Another contribution of mine was implementing an algorithm that can detect the carpet outlines and automatically builds a Line-Arc representation from them. This is necessary to be able to 3D-print NHs in the exact shape of the outline, since it is especially difficult to place NHs in areas where there is very limited space available. In those cases a printed NH provides much better and safer support. In the past it was not possible to utilize those small spaces, since the required data was not available.

The carpet is built similar to an image, so there are colors (pixels) representing the available safety distance. The algorithm I developed is based on square marching the carpet first, and then using the 2D data to determine where arcs and lines should be. The process is quite recourse intensive, but the results are very good.

My biggest addition though, was implementing the 2D engine that powers the rendering and content handling. The NH Software used to exclusively use VB.Net GDI+ for rendering, which did not yield a good performance and proofed to be the bottleneck more often than not. This in fact rendered the software for big projects almost useless. Each image render took several seconds, while freezing the computer in the meantime, which was unacceptable.

My implementation uses a heavily modified version of the SFML 2D engine. This version features many additions like stencil tests and concave shapes. Most of the improvements where implemented in the C# wrapper, some direcly in the C++ source. I developed several shaders to incorporate features from the .Net drawing library such as drawing selected shapes “bold” or “dashed“. SFML is only used as a baseline for rendering, with a custom engine that handles the content built on top directly in VB.Net.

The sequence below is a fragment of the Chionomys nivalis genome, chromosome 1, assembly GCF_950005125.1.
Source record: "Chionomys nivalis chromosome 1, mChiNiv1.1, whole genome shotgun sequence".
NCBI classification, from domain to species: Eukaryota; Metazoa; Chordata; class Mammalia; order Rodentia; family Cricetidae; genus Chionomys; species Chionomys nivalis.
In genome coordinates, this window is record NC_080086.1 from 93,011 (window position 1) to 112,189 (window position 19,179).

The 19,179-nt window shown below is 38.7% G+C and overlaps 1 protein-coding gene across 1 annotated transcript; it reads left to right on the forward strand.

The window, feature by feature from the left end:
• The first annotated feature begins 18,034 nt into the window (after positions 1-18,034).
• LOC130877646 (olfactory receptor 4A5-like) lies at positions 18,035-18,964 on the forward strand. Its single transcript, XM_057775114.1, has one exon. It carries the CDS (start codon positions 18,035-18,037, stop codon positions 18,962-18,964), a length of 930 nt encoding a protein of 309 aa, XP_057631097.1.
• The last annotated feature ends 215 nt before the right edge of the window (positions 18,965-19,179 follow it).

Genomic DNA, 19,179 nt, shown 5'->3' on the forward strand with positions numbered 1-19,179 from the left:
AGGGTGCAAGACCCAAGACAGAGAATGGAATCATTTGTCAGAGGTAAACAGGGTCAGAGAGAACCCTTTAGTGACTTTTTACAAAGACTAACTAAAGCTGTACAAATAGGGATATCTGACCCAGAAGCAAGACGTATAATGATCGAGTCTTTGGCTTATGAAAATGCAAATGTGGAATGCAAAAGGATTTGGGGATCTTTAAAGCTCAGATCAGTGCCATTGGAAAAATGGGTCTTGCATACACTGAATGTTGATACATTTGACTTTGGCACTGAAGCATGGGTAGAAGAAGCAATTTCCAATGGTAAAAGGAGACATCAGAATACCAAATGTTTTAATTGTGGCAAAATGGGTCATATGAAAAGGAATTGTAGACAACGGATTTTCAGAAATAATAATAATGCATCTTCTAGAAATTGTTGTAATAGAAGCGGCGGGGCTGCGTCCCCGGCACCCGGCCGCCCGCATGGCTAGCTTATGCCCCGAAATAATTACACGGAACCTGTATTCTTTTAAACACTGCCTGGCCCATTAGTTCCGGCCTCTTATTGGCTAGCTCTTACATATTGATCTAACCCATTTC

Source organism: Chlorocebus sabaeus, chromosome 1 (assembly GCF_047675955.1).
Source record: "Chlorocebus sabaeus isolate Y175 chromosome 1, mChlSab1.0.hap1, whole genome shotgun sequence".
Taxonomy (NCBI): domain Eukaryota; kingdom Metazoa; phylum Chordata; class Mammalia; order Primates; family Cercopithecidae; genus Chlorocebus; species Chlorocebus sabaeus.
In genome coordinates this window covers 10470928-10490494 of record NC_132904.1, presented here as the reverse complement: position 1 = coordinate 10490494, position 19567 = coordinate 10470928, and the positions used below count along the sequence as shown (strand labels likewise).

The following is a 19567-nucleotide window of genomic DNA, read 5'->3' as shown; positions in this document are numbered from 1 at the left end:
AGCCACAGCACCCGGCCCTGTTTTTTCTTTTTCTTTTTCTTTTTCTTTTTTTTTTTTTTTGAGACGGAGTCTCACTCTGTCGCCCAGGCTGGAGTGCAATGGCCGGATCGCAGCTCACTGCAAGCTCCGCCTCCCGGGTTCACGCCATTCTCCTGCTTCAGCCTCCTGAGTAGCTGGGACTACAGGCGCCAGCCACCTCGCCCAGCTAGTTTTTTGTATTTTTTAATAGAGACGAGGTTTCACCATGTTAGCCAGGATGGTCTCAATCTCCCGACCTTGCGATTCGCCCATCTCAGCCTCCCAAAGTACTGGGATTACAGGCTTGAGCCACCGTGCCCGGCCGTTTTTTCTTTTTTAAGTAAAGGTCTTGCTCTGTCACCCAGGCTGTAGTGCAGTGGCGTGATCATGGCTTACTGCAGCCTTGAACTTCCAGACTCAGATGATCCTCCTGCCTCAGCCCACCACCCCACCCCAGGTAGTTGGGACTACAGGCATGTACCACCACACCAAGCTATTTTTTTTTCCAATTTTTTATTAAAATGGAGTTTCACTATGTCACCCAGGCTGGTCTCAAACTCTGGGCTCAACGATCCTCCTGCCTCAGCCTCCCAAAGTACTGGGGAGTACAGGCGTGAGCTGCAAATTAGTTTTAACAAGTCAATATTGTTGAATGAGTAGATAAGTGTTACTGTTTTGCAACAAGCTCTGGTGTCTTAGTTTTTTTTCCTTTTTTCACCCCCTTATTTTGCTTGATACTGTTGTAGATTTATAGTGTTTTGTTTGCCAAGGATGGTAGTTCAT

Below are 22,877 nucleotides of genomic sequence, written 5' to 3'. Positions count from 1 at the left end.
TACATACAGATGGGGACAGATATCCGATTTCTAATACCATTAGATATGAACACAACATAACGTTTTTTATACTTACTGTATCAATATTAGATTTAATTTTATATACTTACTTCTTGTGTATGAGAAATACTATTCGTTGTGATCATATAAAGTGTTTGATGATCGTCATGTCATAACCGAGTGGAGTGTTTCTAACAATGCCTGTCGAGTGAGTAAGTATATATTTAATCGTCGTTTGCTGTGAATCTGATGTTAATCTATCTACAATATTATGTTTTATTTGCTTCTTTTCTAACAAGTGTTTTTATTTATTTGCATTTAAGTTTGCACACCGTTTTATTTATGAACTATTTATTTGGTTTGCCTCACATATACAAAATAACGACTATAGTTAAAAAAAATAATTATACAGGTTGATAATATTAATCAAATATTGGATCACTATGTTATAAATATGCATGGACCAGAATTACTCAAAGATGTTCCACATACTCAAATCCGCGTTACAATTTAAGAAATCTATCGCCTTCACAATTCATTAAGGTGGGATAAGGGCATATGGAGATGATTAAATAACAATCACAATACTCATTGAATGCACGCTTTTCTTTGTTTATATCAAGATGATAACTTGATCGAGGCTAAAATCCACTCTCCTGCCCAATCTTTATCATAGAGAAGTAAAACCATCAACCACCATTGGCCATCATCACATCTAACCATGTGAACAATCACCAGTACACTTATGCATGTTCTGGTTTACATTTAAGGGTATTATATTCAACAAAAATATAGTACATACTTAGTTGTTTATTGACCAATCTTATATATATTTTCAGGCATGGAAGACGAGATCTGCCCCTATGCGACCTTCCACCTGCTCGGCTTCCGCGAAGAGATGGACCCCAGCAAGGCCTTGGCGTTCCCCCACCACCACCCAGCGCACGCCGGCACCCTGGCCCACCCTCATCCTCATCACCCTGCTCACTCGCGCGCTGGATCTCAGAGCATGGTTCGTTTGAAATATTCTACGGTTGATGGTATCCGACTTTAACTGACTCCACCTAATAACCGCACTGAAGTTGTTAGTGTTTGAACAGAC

The engine takes care of content generation, handling, drawing and cleanup. The system was built with performance and future extensability in mind, and replaced the entire old drawing mechanism with a few exceptions. While resource handling is still done in VB.Net and therefore not very performant, the other improvements are very significant nevertheless.

The performance increase is almost 100x in comparison to the old system, while freeing up additional CPU resources that are now available for computations. This makes for a very responsive and pretty user experience while also speeding up the development by enabling the employees to work faster. The feedback I recieved for the improvements was very good, people enjoy using the software a lot more and are more productive.


Although I did not build the software in its entirety, my contributions to it were major nevertheless. The full spectrum of DXF shapes is now supported, enabling full usage of the data provided by the customers. It is now possible to 3D-print NHs and use gaps on the board that weren’t usable before. Last but not least, the software is now fully usuable even for big projects, because of the heavily improved rendering architecture.

There is still more work to be done, as the custom cursors in the software have not been ported to the new renderer yet. The calculations for the carpet are majorly slowing the process down, while also requiring a large amount of memory for big projects. This could be improved utilizing the power of CUDA and exporting the calculations onto the GPU. As it stands right now though, the software is in daily use and proving its worth.